January 2015 Guest Editor Harriet Evans on Venetia...
I was in bed ill for a couple of days last month. As any Georgette Heyer fan knows illness is no bad thing because it means you can reread a Georgette Heyer. I reread Regency Buck and then Venetia and remembered again why Venetia is my favourite of hers. I have converted many to the church of Georgette. If you haven’t tried her, please give her a go. She’s so good and I think people who don’t know her think she’s soppy and she’s absolutely not. She is witty, elegant, gripping, gorgeously romantic, and this one is universally acknowledged to be her at her best.
In all her twenty-five years, lovely Venetia Lanyon has never been further than Harrogate, nor enjoyed the attentions of any but her two wearisomely persistent suitors. Then, in one extraordinary encounter, she meets a neighbour she only knows by reputation - the infamous Lord Damerel - and before she knows better, is egging on a libertine whose way of life has scandalised the North Riding for years. Yet again Georgette Heyer shows the qualities that made her one of the most successful and best-loved romantic novelists of her age, and why her popularity endures to this day.
'My favourite historical novelist - stylish, romantic, sharp, and witty. Her sense of period is superb, her heroines are enterprising, and her heroes dashing. I owe her many happy hours' -- Margaret Drabble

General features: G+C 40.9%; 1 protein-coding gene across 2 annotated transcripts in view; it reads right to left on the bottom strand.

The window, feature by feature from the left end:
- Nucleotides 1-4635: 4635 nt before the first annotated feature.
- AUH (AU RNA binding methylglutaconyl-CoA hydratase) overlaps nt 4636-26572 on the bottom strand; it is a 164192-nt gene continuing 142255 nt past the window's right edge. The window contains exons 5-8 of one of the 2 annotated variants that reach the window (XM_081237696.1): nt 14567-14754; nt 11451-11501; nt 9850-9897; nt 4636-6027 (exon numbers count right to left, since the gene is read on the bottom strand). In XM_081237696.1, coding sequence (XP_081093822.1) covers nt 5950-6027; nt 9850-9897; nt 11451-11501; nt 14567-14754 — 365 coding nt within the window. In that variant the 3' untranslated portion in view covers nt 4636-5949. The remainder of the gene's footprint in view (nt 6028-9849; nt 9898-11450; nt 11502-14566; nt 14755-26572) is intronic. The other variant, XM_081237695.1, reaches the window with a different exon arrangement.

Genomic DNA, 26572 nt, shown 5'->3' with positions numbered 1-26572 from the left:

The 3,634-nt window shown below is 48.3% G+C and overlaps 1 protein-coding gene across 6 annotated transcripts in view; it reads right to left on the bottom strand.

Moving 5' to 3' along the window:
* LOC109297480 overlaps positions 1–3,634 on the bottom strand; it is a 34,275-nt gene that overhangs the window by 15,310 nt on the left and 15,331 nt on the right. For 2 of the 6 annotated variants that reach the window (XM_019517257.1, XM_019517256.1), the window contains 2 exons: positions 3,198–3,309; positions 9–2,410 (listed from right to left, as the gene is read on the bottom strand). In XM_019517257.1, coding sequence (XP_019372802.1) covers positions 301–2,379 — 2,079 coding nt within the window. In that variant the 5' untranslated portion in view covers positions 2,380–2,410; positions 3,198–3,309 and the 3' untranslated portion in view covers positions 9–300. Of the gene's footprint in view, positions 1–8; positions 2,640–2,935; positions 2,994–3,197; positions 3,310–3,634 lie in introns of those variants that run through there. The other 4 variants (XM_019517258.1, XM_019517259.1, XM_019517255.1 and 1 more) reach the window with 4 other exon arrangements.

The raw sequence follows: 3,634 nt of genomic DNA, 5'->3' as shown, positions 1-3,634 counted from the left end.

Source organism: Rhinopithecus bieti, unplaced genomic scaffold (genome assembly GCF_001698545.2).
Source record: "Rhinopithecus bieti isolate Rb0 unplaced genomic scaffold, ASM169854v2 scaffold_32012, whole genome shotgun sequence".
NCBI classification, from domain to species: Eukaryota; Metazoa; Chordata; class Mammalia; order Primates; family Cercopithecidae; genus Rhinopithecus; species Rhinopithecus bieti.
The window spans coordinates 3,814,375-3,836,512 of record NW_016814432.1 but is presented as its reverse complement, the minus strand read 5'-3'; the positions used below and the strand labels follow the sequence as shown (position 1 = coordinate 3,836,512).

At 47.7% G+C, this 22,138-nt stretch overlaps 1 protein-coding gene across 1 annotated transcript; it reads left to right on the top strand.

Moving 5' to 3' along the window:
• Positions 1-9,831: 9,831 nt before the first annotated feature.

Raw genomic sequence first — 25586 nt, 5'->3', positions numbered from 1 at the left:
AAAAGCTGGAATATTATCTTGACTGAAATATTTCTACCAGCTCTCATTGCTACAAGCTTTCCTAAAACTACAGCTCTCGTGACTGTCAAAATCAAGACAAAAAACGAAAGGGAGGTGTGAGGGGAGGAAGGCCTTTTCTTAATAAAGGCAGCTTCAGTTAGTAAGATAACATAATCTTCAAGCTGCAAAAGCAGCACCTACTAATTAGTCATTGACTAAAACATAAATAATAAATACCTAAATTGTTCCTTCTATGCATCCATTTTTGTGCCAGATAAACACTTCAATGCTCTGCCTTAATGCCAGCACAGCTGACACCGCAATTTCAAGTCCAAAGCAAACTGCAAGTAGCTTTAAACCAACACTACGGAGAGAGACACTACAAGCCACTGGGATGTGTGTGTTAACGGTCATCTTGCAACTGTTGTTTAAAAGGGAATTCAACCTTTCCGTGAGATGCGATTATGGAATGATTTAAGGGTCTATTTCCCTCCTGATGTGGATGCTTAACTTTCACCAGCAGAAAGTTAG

'Wonderful characters, elegant, witty writing, perfect period detail, and rapturously romantic' -- Katie Fforde
'A writer of great wit and style ... I've read her books to ragged shreds' -- Kate Fenton Daily Telegraph
Publication date: 03/06/2004
Publisher: Arrow Books Ltd an imprint of Cornerstone
|Publication date:||3rd June 2004|
|Publisher:||Arrow Books Ltd an imprint of Cornerstone|
Author of over fifty books, Georgette Heyer is the best-known and best-loved of all historical novelists, who made the Regency period her own. Her first novel, The Black Moth, published in 1921, was written at the age of fifteen to amuse her convalescent brother; her last was My Lord John. Although most famous for her historical novels, she also wrote eleven detective stories. Georgette Heyer died in 1974 at the age of seventy-one.More About Georgette Heyer